Monday, October 19, 2015

How the west saved the sage grouse


A small, chicken-like bird sparked some of the greatest conservation collaboration Montana has ever seen.
The controversy over the greater sage grouse, whose population declined steadily for the past 50 years, came to a conclusion on Sept. 22, when federal officials announced the bird would not be listed under the Endangered Species Act. Fish and Wildlife Service officials said they decided against listing the sage grouse as an endangered species since regional conservation efforts are promising.

In an attempt to keep the sage grouse off the endangered species list, conservation groups, private landowners, government agencies and corporations worked together, despite their differing interests.

Together they created Montana’s sage grouse conservation plan, enacted through two executive orders from the governor and over $11 million in funding from the state legislature. The goal was to convince FWS that the listing was unnecessary.

...“They’re skittish, and they hide,” Janet Ellis, Senior Director for the Audubon Society, said. “What these birds need is solid sagebrush as far as the eye can see.”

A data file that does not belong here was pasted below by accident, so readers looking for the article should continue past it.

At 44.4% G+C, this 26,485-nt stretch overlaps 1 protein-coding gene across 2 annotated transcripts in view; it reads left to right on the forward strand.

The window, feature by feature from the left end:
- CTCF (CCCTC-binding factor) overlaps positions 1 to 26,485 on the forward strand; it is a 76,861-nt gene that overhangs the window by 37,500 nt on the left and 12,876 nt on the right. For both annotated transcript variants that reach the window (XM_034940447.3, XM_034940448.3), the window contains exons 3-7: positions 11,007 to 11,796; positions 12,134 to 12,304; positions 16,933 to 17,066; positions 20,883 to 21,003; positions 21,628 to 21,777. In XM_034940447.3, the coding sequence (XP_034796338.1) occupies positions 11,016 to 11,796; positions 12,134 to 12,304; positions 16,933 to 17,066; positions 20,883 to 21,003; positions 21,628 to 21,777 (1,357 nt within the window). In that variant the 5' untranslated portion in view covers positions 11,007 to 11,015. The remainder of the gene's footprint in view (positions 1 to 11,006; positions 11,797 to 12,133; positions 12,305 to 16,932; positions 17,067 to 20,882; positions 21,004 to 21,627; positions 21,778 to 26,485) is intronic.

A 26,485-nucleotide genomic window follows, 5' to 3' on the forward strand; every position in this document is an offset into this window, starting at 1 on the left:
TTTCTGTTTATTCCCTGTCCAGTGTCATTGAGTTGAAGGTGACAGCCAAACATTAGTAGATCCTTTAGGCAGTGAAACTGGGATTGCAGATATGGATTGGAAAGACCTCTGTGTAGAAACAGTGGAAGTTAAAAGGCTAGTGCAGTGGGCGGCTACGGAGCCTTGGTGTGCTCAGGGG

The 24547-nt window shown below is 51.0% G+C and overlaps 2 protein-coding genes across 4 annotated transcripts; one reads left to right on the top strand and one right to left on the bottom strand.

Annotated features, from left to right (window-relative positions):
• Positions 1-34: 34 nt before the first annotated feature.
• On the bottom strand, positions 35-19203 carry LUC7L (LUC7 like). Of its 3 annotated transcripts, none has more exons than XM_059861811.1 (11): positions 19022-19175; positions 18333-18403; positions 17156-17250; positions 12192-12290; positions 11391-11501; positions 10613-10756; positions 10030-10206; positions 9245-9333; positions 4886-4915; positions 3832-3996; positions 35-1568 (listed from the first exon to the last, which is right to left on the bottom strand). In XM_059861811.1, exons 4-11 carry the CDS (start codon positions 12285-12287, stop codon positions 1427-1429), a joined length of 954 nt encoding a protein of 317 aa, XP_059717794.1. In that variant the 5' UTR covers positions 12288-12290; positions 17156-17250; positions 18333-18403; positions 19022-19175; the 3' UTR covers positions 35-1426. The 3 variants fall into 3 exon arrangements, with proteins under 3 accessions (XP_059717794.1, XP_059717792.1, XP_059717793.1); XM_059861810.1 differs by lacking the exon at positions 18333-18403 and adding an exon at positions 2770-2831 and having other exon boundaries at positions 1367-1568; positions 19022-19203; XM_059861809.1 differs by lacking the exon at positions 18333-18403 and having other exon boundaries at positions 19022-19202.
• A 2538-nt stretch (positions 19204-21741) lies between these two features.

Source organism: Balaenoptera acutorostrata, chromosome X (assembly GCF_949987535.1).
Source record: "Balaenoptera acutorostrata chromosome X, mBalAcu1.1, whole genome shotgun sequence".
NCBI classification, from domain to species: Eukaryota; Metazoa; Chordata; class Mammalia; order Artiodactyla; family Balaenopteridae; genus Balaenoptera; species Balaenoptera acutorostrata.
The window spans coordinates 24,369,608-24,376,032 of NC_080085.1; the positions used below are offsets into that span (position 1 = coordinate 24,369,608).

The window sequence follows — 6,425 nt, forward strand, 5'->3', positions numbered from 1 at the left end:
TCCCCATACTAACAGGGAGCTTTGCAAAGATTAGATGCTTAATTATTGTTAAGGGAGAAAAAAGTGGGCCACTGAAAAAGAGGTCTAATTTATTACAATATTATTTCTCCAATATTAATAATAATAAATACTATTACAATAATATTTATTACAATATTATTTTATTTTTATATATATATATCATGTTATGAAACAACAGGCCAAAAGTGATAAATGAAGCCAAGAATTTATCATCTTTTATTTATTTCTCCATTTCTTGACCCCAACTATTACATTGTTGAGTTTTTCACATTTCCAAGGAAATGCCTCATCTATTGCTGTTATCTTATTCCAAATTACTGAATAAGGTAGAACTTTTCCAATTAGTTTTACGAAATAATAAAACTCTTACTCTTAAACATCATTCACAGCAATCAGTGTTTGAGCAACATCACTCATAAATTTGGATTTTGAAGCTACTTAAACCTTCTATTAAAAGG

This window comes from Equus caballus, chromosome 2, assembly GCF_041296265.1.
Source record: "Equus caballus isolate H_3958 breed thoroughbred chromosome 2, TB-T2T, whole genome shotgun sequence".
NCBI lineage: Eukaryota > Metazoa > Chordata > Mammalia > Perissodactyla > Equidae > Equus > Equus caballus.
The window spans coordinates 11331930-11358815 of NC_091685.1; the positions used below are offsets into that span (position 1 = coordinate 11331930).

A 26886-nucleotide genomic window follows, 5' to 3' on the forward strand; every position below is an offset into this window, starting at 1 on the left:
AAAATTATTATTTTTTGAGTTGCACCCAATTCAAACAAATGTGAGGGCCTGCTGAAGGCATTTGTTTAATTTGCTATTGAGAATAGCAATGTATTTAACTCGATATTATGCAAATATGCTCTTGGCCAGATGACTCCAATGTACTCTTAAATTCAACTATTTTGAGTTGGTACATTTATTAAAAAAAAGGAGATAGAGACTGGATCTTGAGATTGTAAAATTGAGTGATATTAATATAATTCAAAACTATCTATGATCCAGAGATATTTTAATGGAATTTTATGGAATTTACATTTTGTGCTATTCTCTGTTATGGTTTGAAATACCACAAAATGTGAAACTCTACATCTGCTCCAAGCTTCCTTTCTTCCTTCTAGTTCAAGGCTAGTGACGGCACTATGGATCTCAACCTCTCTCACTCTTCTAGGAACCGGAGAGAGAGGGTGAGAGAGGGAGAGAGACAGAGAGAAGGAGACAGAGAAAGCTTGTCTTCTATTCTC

...Ellis said the state can manage the sage grouse better than the federal government.

“If you don’t get cooperation from landowners, you’re not gonna protect sage grouse, and I think the state has a lot better chance at working with all the partners than if it got a federal listing,” Ellis said.

...If the sage grouse were to receive an endangered species listing, the federal government would take over conservation efforts, and institute special protections. Ellis said federal agencies lack both the staff and funding for an effective conservation effort. Instead, she said a state run program will be more effective in bringing people together across the large swath of sage grouse territory in Montana.
“I think it’s the best outcome now,” Ellis said. “I won’t guarantee it will stay that way.”

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